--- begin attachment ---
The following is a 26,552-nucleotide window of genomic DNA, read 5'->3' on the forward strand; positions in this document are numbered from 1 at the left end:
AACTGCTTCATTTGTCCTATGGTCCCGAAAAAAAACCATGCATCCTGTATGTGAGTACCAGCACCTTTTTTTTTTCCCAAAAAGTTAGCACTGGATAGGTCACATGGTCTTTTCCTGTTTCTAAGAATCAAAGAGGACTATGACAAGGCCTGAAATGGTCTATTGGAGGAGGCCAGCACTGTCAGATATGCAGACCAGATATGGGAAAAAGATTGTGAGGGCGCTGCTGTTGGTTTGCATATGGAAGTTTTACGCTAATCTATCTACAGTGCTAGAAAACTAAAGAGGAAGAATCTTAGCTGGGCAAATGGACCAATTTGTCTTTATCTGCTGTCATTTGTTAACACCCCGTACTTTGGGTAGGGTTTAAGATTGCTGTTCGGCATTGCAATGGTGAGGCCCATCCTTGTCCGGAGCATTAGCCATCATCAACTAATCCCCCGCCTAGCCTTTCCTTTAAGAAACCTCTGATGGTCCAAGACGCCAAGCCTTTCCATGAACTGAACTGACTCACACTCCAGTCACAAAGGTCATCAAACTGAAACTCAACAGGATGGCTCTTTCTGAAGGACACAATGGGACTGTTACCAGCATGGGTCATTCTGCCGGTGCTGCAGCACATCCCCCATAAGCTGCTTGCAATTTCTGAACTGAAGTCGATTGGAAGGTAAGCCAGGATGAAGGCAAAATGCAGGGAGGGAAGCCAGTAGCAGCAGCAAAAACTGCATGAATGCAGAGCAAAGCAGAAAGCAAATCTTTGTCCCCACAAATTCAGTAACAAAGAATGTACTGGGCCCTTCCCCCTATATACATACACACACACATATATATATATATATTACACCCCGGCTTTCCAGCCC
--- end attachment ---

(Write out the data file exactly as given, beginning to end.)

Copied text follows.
The following is a 26,552-nucleotide window of genomic DNA, read 5'->3' on the forward strand; positions in this document are numbered from 1 at the left end:
AACTGCTTCATTTGTCCTATGGTCCCGAAAAAAAACCATGCATCCTGTATGTGAGTACCAGCACCTTTTTTTTTTCCCAAAAAGTTAGCACTGGATAGGTCACATGGTCTTTTCCTGTTTCTAAGAATCAAAGAGGACTATGACAAGGCCTGAAATGGTCTATTGGAGGAGGCCAGCACTGTCAGATATGCAGACCAGATATGGGAAAAAGATTGTGAGGGCGCTGCTGTTGGTTTGCATATGGAAGTTTTACGCTAATCTATCTACAGTGCTAGAAAACTAAAGAGGAAGAATCTTAGCTGGGCAAATGGACCAATTTGTCTTTATCTGCTGTCATTTGTTAACACCCCGTACTTTGGGTAGGGTTTAAGATTGCTGTTCGGCATTGCAATGGTGAGGCCCATCCTTGTCCGGAGCATTAGCCATCATCAACTAATCCCCCGCCTAGCCTTTCCTTTAAGAAACCTCTGATGGTCCAAGACGCCAAGCCTTTCCATGAACTGAACTGACTCACACTCCAGTCACAAAGGTCATCAAACTGAAACTCAACAGGATGGCTCTTTCTGAAGGACACAATGGGACTGTTACCAGCATGGGTCATTCTGCCGGTGCTGCAGCACATCCCCCATAAGCTGCTTGCAATTTCTGAACTGAAGTCGATTGGAAGGTAAGCCAGGATGAAGGCAAAATGCAGGGAGGGAAGCCAGTAGCAGCAGCAAAAACTGCATGAATGCAGAGCAAAGCAGAAAGCAAATCTTTGTCCCCACAAATTCAGTAACAAAGAATGTACTGGGCCCTTCCCCCTATATACATACACACACACATATATATATATATATTACACCCCGGCTTTCCAGCCC